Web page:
Thursday, June 19, 2008

What's up with "Juneteenth"?

"But out of either ignorance — or indifference — many blacks persist in their efforts to make Juneteenth a national holiday." --DeWayne Wickham

Juneteenth became an official state holiday in Texas on January 1, 1980, through the efforts of Al Edwards, State Legislator. Representative Edwards actively sought to spread the observance of Juneteenth all across America.
 Today, 27 states recognize “Juneteenth” as an official state holiday. But what's up the holiday that purportedly commemorates the fact that some Blacks in Texas learned about their freedom nearly two years too late? Here is DeWayne Wickham's (USA Today, 3/12/07) view:

Real Black History Too Often Gathers Dust
"Now that Black History Month is over, I have something to say about black history: Let's get it right.

For too many African-Americans, black history has become a twisted mix of urban legend and pop culture. And for more than a few whites, the truth of the treatment their racial ancestors meted out to blacks is buried beneath a mountain of denied history.

What am I talking about? To begin with, there's Juneteenth. For years it has been hawked by black advocates as a "commemoration of the ending of slavery in the United States." It was on June 19, 1865, that blacks on Galveston Island, Texas, were told of the Emancipation Proclamation, which actually freed few slaves.

Abraham Lincoln's wartime proclamation, which took effect Jan. 1, 1863, freed slaves in parts of the South controlled by the Confederacy where the order could not be enforced, and left in bondage slaves in places under Union army control.

By the time blacks on Galveston Island were told of the Emancipation Proclamation, the Civil War was over, and that presidential act was widely believed to have no effect in states that had returned to the Union. So in January 1865, Congress passed a constitutional amendment that outlawed slavery.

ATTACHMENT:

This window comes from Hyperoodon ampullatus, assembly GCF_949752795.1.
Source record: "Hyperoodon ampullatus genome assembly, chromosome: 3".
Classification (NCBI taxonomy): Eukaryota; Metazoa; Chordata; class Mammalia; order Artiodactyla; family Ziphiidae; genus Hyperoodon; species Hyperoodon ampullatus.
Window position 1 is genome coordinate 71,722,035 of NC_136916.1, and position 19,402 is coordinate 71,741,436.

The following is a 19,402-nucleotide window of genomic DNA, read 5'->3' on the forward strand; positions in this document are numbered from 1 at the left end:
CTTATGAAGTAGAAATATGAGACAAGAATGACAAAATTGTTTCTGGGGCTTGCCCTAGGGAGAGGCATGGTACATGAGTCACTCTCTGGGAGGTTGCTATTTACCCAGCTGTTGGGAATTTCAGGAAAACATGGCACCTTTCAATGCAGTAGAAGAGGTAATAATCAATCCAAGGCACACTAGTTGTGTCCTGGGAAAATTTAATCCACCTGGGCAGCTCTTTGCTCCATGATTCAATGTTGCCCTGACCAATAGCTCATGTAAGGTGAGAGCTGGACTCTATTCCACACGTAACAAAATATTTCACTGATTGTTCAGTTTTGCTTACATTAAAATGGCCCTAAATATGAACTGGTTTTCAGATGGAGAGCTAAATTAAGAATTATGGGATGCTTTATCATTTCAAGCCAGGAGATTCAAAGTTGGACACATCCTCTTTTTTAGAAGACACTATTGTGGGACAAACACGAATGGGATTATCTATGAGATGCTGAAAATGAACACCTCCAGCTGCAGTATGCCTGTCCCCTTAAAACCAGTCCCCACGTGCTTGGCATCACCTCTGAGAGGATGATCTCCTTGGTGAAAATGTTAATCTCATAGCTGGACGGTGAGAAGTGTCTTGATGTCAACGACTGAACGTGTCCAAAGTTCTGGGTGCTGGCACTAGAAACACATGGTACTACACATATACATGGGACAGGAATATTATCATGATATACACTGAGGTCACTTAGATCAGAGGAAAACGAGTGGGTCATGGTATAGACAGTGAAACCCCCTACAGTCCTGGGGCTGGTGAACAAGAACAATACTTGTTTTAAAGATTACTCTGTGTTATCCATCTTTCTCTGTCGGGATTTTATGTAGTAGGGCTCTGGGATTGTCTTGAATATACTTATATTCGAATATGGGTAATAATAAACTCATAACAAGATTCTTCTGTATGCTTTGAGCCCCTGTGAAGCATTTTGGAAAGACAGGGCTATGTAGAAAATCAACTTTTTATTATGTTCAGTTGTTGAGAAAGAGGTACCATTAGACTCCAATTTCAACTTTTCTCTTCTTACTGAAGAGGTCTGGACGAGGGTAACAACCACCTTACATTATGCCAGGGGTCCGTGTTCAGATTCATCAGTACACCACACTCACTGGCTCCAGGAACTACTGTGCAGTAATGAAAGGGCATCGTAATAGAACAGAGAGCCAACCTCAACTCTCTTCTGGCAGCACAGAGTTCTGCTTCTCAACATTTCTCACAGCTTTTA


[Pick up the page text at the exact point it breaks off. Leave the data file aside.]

The End of Slavery
Slavery in the USA officially ended Dec. 6, 1865, when the 13th Amendment was ratified. But out of either ignorance — or indifference — many blacks persist in their efforts to make Juneteenth a national holiday.

Then there is the issue of what caused the Civil War. More than a few whites now say the bloody conflict was fought over states' rights — and not slavery. I suspect this dodge has found supporters among a lot of people who have never bothered to read the constitution adopted by the 11 states that formed the Confederacy.

That document, adopted in March 1861, just one month before Confederate forces fired the first salvo in the Civil War, is irrefutable evidence of the South's motivation for seceding from the Union. It forbade the enactment of any law "denying or impairing the right of property in negro slaves." It also mandated that territories or states that might later join the Confederacy would allow slavery to exist within their borders.

Slave vs. Free States
These two measures were an obvious response to the KansasNebraska Act, which the U.S. Congress enacted in 1854. That law sought to temper the competing demands of slavery supporters and opponents over how the two states would be admitted into the Union. The abolitionists wanted them to be admitted as free states, and the pro-slavery forces pushed for them to come in as slave states. Under the federal law, the people of those new states were allowed to decide whether slavery would be allowed within their borders. That move threatened the delicate balance between slave and free states and — combined with the election of Lincoln — pushed the South toward a breakaway war.

Finally, there is this: Democrats did create the Ku Klux Klan, Black Codes and Jim Crow laws. When the National Black Republican Party said as much last year in a radio commercial, the group came under a blistering attack. But the Klan was created by Southern Democrats. So, too, were the Black Codes and Jim Crow laws, which were used in the South to relegate blacks to a subservient social position, and restrict their political and legal rights.

The black GOP organization was historically correct in what it said. But in trying to link the bad acts of Southern Democrats of a bygone era with the Democratic Party of today, the group went too far.

Jesse Helms and Strom Thurmond were the linear successors of those mean-spirited Southern Democrats. They and others like them found a home in the Republican Party when they were frustrated in their opposition to black civil rights gains of the 1960s.

This is the history that isn't widely taught during Black History Month."
(Image by Benny Joseph. 1976 Juneteenth Parade, Houston.)

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